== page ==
const app = {
lines: document.getElementById('lines'),
textbox: createTextbox(),
lineTemplate: createLineTemplate(),
}

const socket = connect(
`ws://${location.host}/app`,
{

initial({ lines, uuid, charLimit }) {
app.uuid = uuid
app.charLimit = charLimit
lines.forEach(addLine)
},

added(line) {
addLine(line)
},

removed(i) {
app.lines.children[i].remove()
},

server.onclose = (ws) => {
if (ws.line) {
const i = lines.indexOf(ws.line)
lines.splice(i, 1)
server.sendToAll({ removed: i })
}
}

server.commands = {

begin(ws) {
const line = {
hash: ws.hash,
uuid: ws.uuid,
text: '',
}

ws.line = line
lines.push(line)
server.sendToAll({ added: line })
},

run() {
console.log(`Running on port ${this.port}`)

this.wss = new WebSocket.Server({
port: this.port,
verifyClient: this.verify.bind(this)
})

setInterval(
this.prune.bind(this),
this.pruneInterval * 1000
)

this.wss.on(
'connection',
this.connection.bind(this)
)
}

Steven Degutis

Full-stack software developer for hire

ObjC equivalents to Swift solutions #2: Avoiding ObjC method name collisions

April 19, 2017

When we created the Xcode project for our first iPhone app, Accomplish ("the quickest & easiest todo list app"), we had to choose a language to use: Swift or Objective-C. Our first blog post details why we chose Objective-C, despite the huge popularity of Swift in the past few years.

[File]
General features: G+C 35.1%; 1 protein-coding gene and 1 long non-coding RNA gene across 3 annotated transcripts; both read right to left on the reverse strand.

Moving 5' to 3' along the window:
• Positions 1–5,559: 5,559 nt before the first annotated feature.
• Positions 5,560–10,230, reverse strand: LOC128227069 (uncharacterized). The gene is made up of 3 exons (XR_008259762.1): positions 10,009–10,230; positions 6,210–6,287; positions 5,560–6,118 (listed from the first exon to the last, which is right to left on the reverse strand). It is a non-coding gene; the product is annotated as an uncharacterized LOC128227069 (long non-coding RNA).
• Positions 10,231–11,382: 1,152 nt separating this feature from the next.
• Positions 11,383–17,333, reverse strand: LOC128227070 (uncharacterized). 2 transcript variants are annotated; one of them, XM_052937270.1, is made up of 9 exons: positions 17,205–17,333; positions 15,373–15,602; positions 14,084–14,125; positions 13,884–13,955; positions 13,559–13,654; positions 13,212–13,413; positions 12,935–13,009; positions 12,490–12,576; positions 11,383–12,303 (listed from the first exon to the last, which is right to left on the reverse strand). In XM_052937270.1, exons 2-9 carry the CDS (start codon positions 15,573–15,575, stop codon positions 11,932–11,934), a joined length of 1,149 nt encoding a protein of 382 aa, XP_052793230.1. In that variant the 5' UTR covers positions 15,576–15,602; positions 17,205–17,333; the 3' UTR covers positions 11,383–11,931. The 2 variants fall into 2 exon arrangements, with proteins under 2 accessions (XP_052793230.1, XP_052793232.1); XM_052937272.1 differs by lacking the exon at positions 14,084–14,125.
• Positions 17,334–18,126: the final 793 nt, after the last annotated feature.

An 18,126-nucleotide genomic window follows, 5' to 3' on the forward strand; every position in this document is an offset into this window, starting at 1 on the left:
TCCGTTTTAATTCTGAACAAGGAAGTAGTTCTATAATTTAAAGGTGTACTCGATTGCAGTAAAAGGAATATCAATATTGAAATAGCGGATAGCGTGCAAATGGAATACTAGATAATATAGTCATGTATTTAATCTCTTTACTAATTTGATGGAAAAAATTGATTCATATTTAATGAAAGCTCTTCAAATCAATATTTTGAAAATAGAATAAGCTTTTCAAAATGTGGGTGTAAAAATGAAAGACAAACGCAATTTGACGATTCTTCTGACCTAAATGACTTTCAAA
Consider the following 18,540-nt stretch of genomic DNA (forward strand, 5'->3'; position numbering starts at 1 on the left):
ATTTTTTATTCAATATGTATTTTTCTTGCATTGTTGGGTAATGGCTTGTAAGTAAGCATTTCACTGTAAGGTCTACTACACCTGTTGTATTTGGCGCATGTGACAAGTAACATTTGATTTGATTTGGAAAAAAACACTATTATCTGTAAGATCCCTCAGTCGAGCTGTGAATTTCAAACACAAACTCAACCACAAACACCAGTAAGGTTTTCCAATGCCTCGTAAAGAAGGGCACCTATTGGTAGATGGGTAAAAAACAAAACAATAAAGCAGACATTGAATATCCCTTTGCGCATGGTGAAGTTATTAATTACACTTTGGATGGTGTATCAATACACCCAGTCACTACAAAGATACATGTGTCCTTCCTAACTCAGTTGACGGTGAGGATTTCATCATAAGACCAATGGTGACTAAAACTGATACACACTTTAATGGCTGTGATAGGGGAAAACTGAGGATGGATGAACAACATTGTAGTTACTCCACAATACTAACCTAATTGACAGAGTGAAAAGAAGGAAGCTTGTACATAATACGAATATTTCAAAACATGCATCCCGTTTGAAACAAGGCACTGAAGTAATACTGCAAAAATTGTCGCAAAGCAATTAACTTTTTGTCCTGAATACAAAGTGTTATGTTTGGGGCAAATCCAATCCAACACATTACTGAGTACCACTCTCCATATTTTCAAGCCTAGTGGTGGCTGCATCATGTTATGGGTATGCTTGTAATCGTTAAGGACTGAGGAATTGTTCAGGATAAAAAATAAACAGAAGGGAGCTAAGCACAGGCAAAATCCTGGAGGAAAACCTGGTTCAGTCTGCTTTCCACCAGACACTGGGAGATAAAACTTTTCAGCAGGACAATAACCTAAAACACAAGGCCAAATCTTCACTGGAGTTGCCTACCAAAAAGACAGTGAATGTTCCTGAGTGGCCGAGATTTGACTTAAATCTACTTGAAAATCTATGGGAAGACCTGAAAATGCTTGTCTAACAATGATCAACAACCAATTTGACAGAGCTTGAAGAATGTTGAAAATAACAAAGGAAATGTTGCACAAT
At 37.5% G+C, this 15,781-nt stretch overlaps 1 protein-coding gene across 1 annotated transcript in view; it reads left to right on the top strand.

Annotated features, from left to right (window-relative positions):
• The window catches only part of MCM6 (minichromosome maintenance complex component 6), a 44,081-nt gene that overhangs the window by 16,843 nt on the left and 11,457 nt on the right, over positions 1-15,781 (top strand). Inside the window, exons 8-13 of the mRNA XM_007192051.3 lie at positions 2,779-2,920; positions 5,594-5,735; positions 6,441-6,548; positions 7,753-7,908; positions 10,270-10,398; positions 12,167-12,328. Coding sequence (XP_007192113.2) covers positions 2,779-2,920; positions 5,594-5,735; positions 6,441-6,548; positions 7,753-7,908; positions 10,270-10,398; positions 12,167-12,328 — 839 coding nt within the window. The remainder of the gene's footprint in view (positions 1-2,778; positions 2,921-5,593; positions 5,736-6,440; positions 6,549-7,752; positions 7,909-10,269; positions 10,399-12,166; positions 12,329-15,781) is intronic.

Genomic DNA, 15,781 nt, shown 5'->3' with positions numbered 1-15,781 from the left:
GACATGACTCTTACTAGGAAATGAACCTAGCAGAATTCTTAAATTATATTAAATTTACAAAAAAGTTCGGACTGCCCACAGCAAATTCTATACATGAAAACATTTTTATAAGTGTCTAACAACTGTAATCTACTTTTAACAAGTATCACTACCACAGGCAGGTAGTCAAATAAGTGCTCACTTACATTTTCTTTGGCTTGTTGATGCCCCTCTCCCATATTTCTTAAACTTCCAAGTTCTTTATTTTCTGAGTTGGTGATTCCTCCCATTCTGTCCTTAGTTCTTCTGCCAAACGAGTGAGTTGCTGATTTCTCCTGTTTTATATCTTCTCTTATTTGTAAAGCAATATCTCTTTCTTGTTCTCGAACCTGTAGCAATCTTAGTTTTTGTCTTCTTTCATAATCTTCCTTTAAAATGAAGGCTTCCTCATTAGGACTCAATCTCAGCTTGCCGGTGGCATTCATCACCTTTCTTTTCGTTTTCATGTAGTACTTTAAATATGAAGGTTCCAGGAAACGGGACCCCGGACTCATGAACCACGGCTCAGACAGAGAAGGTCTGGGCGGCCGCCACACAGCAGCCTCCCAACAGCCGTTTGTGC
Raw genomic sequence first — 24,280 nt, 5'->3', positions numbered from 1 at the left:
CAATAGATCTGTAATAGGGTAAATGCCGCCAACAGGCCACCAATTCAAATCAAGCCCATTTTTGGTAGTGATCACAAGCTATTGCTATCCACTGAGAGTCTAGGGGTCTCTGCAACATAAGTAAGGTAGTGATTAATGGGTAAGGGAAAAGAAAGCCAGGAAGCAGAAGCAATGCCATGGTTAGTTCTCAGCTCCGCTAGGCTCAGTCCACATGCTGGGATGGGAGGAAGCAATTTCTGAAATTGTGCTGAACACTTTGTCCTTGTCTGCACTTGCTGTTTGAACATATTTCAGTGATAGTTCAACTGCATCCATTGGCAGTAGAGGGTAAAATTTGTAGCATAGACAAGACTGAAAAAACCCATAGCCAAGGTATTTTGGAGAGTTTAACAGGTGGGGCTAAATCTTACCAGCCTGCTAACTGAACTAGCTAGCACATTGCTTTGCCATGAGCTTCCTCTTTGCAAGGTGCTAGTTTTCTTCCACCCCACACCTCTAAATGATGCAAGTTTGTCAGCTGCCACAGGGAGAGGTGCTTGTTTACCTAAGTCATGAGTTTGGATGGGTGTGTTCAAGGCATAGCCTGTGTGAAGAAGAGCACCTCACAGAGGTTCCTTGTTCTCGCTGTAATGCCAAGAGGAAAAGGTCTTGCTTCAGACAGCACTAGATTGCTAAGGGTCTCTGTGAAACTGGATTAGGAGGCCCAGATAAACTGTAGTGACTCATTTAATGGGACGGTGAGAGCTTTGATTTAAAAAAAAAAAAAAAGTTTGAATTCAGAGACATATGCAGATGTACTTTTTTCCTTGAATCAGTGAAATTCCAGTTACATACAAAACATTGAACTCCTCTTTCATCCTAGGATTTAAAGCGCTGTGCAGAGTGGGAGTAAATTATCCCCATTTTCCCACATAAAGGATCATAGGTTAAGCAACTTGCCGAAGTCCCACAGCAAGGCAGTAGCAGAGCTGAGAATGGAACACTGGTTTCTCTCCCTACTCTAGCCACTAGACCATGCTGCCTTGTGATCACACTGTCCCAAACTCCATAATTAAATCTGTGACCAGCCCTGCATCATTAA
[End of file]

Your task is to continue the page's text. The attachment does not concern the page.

But Swift was created because Objective-C had some flaws. One of these is avoiding class name collisions without the use of prefixing, which our second blog post covers. Now we'll look at avoiding method name collisions.

The problem is that we might accidentally create a method in a subclass, with the same name as a private method in one of our superclasses. The compiler can't warn us about this because they're not forward-declared like public methods are.

One of the most common classes you'll subclass is UIViewController, so let's take a look at its private methods. Let's print all their methods at runtime:

#import <objc/runtime.h>

unsigned int count;
Method* methods = class_copyMethodList([UIViewController class], &count);

qsort_b(methods,
        count,
        sizeof(Method),
        ^int(const void* a, const void* b) {
            return strcmp(sel_getName(method_getName(*((Method*)a))),
                          sel_getName(method_getName(*((Method*)b))));
        });

for (int i = 0; i < count; i++) {
    const char* n = sel_getName(method_getName(methods[i]));
    NSLog(@"%s", n);
}

free(methods); // avoid memory leaks

Looks like about 60% of the methods start with at least one _. This adds up, since Apple explicitly says they're the only ones allowed to start method or class names with underscores. So even if we wanted to use that as our solution, we can't.